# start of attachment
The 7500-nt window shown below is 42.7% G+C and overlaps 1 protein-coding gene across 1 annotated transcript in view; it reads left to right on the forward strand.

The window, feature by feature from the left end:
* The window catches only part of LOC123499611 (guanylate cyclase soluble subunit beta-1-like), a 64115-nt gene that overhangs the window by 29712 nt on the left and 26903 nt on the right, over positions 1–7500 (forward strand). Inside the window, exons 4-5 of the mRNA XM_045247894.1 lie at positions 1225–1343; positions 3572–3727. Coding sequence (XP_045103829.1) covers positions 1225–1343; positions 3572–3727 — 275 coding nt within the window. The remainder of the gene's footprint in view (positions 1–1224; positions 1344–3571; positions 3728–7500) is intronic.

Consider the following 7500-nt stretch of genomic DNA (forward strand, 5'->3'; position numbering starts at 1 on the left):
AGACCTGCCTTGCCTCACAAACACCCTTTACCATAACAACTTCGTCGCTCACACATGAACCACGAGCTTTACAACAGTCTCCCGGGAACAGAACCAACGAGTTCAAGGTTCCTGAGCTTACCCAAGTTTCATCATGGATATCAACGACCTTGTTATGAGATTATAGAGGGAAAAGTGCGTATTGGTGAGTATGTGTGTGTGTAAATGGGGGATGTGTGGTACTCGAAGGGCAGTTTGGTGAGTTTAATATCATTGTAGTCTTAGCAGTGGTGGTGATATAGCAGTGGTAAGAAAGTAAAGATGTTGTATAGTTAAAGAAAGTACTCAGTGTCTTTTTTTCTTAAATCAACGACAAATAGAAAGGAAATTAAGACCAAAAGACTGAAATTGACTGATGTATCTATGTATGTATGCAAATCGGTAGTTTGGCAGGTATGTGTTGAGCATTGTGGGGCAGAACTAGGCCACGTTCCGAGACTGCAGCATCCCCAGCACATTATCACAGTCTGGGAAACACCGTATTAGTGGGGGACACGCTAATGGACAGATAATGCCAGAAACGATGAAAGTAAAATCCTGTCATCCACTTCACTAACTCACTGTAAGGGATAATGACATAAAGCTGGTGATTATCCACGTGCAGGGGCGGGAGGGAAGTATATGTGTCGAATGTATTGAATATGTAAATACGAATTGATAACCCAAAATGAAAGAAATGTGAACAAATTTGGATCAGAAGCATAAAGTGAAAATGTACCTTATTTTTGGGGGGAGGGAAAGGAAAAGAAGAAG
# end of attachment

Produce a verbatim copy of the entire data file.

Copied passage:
The 7500-nt window shown below is 42.7% G+C and overlaps 1 protein-coding gene across 1 annotated transcript in view; it reads left to right on the forward strand.

The window, feature by feature from the left end:
* The window catches only part of LOC123499611 (guanylate cyclase soluble subunit beta-1-like), a 64115-nt gene that overhangs the window by 29712 nt on the left and 26903 nt on the right, over positions 1–7500 (forward strand). Inside the window, exons 4-5 of the mRNA XM_045247894.1 lie at positions 1225–1343; positions 3572–3727. Coding sequence (XP_045103829.1) covers positions 1225–1343; positions 3572–3727 — 275 coding nt within the window. The remainder of the gene's footprint in view (positions 1–1224; positions 1344–3571; positions 3728–7500) is intronic.

Consider the following 7500-nt stretch of genomic DNA (forward strand, 5'->3'; position numbering starts at 1 on the left):
AGACCTGCCTTGCCTCACAAACACCCTTTACCATAACAACTTCGTCGCTCACACATGAACCACGAGCTTTACAACAGTCTCCCGGGAACAGAACCAACGAGTTCAAGGTTCCTGAGCTTACCCAAGTTTCATCATGGATATCAACGACCTTGTTATGAGATTATAGAGGGAAAAGTGCGTATTGGTGAGTATGTGTGTGTGTAAATGGGGGATGTGTGGTACTCGAAGGGCAGTTTGGTGAGTTTAATATCATTGTAGTCTTAGCAGTGGTGGTGATATAGCAGTGGTAAGAAAGTAAAGATGTTGTATAGTTAAAGAAAGTACTCAGTGTCTTTTTTTCTTAAATCAACGACAAATAGAAAGGAAATTAAGACCAAAAGACTGAAATTGACTGATGTATCTATGTATGTATGCAAATCGGTAGTTTGGCAGGTATGTGTTGAGCATTGTGGGGCAGAACTAGGCCACGTTCCGAGACTGCAGCATCCCCAGCACATTATCACAGTCTGGGAAACACCGTATTAGTGGGGGACACGCTAATGGACAGATAATGCCAGAAACGATGAAAGTAAAATCCTGTCATCCACTTCACTAACTCACTGTAAGGGATAATGACATAAAGCTGGTGATTATCCACGTGCAGGGGCGGGAGGGAAGTATATGTGTCGAATGTATTGAATATGTAAATACGAATTGATAACCCAAAATGAAAGAAATGTGAACAAATTTGGATCAGAAGCATAAAGTGAAAATGTACCTTATTTTTGGGGGGAGGGAAAGGAAAAGAAGAAG